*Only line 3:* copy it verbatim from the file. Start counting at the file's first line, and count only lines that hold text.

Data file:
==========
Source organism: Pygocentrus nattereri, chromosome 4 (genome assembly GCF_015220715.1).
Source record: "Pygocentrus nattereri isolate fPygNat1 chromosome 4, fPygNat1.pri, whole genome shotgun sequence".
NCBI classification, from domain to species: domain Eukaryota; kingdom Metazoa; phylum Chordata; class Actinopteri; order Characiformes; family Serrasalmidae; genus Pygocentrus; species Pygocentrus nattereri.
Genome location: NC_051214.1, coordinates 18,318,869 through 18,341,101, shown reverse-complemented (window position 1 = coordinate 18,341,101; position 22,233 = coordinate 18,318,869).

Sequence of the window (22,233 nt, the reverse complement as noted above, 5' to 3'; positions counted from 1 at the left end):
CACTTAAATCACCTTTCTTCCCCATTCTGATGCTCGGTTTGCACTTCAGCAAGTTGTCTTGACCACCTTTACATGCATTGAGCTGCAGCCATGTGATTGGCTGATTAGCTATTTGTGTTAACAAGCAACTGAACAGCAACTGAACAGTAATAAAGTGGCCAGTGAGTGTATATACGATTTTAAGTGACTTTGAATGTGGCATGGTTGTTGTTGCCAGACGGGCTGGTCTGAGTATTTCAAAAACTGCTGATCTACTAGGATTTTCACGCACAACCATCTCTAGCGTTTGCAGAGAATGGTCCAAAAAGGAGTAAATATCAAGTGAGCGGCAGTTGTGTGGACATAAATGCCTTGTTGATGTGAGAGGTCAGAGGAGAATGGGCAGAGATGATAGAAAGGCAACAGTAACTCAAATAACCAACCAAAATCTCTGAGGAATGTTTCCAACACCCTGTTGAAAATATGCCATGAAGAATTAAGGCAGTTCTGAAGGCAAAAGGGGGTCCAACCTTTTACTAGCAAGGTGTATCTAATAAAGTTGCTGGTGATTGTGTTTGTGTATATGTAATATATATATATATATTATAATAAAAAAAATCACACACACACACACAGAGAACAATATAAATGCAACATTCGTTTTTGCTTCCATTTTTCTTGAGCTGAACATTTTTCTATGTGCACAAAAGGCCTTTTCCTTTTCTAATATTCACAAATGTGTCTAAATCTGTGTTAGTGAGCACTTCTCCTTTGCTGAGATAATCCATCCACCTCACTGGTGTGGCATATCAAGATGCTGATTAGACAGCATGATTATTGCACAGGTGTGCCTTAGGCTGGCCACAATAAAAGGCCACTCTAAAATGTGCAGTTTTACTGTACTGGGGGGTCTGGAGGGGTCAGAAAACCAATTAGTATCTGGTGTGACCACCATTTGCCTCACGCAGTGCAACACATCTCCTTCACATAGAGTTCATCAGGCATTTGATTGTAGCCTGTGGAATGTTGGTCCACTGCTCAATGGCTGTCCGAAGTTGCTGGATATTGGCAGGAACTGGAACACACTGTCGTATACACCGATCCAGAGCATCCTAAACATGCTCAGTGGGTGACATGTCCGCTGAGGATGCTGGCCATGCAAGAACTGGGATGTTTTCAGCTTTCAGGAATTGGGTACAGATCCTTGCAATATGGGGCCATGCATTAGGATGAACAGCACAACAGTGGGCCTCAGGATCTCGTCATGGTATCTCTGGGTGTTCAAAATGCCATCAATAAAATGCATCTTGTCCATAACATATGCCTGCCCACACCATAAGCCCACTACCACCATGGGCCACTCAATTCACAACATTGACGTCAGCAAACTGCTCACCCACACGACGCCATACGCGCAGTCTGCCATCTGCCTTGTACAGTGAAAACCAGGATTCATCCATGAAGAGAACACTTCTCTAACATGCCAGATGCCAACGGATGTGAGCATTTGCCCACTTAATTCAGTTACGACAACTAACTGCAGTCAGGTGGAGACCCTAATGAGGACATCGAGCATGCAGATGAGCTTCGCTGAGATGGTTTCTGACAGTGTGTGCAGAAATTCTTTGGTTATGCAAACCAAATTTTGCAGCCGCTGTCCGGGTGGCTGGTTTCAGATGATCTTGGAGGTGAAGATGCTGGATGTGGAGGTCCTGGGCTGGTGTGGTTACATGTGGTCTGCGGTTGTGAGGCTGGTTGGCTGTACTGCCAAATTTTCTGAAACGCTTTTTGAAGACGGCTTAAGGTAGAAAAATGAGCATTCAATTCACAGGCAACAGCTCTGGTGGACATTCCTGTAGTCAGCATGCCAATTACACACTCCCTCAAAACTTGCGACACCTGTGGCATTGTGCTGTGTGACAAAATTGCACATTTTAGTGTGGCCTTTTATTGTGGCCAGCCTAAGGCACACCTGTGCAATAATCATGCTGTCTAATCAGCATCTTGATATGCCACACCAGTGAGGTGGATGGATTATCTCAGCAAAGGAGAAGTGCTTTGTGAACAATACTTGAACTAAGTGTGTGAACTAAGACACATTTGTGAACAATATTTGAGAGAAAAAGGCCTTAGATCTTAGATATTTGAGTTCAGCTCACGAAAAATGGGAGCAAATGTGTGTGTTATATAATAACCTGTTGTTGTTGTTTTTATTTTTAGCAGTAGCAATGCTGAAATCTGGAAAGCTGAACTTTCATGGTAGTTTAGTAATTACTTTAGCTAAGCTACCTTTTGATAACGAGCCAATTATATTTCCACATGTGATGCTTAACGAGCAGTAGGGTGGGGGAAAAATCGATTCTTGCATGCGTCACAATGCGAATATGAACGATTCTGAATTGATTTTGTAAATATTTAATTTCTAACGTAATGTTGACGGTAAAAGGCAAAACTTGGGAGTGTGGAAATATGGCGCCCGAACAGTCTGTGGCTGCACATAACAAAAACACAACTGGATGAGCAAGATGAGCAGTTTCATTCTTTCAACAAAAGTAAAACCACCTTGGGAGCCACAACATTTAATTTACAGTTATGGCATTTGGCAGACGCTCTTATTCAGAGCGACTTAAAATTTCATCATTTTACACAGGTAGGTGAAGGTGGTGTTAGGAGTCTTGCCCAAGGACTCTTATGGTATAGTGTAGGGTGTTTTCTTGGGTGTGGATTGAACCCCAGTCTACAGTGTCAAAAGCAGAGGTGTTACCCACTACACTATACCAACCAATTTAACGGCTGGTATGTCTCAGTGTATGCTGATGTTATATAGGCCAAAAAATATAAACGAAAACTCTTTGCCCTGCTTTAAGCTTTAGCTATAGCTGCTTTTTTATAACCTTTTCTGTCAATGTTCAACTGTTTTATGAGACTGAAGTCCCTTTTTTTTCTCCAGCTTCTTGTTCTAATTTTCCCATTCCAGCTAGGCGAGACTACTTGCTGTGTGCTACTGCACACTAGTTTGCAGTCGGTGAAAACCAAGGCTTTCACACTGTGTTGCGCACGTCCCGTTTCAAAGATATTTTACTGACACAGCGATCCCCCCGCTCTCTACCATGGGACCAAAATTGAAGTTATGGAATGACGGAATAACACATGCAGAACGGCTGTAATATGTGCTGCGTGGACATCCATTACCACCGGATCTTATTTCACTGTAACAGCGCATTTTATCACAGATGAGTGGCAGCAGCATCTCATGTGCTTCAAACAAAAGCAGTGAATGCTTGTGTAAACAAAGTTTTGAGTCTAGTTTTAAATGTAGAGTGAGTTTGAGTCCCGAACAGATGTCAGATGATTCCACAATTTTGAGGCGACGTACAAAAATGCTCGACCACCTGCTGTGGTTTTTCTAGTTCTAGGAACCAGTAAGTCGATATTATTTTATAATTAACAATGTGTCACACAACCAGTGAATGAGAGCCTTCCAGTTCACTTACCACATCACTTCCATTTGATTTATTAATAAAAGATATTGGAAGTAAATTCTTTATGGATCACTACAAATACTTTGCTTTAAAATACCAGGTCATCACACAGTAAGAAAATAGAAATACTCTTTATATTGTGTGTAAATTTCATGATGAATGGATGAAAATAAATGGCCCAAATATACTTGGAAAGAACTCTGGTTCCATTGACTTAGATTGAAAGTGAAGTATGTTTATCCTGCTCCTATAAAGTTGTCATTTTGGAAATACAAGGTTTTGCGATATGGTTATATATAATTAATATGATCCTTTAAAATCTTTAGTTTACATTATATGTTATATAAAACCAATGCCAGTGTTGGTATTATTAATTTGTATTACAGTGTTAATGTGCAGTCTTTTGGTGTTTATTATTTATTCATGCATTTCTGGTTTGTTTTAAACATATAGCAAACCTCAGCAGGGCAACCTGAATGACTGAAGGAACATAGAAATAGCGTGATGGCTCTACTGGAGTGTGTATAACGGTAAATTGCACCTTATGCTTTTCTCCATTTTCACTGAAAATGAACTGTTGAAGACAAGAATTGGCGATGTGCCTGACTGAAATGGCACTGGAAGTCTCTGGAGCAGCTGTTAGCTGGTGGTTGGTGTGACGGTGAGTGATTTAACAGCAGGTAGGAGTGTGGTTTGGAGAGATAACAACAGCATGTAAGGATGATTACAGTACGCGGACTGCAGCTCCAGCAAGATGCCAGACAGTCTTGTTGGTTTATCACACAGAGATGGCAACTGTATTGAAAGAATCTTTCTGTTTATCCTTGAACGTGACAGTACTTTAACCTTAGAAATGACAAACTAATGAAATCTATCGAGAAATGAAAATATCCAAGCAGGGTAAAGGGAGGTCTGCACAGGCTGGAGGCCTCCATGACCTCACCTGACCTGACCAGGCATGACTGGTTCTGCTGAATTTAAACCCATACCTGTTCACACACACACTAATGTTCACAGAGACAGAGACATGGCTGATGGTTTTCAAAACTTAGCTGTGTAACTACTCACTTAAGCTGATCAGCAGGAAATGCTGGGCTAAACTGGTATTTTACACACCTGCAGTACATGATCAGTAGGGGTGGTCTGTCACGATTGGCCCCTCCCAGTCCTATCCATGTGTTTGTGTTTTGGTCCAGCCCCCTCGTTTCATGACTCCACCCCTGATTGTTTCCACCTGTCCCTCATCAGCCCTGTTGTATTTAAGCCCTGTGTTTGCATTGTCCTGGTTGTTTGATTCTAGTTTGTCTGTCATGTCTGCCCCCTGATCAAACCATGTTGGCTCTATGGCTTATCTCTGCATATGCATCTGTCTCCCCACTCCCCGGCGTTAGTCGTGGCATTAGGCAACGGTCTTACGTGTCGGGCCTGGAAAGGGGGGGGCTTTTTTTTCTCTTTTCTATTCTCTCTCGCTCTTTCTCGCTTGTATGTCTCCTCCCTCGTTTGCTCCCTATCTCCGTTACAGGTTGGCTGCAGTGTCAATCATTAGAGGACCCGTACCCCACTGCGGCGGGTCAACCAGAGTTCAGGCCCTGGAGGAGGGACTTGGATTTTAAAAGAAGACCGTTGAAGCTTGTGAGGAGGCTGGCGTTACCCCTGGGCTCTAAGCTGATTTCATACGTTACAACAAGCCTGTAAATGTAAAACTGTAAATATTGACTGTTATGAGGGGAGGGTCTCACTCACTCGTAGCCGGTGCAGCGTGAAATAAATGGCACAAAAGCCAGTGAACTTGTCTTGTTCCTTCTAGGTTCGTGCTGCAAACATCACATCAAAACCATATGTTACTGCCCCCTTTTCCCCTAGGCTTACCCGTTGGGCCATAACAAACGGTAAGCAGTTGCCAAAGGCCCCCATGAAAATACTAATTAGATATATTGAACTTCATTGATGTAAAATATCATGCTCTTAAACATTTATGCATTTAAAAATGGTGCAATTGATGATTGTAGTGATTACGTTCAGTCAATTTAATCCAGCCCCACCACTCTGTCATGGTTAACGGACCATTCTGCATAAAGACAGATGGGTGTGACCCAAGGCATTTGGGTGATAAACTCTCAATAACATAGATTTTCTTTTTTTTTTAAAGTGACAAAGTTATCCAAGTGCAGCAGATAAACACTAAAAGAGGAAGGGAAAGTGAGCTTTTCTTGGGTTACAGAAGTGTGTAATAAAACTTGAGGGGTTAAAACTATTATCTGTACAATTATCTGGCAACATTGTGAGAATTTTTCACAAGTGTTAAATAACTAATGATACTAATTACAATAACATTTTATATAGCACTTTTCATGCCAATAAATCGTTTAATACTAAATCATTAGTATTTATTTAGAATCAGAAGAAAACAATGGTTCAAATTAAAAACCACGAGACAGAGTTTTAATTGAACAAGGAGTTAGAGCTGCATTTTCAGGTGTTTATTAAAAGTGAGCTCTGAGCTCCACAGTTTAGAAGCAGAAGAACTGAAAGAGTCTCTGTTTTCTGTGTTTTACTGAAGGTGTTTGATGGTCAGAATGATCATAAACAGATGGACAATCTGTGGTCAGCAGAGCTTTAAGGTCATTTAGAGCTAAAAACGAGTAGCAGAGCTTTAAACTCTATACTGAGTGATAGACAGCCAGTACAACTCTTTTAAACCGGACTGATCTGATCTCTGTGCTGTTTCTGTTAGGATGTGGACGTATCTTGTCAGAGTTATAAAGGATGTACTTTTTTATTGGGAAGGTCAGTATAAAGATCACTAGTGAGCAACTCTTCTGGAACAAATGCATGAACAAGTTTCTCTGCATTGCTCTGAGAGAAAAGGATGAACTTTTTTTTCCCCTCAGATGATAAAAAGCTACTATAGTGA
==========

NCBI classification, from domain to species: domain Eukaryota; kingdom Metazoa; phylum Chordata; class Actinopteri; order Characiformes; family Serrasalmidae; genus Pygocentrus; species Pygocentrus nattereri.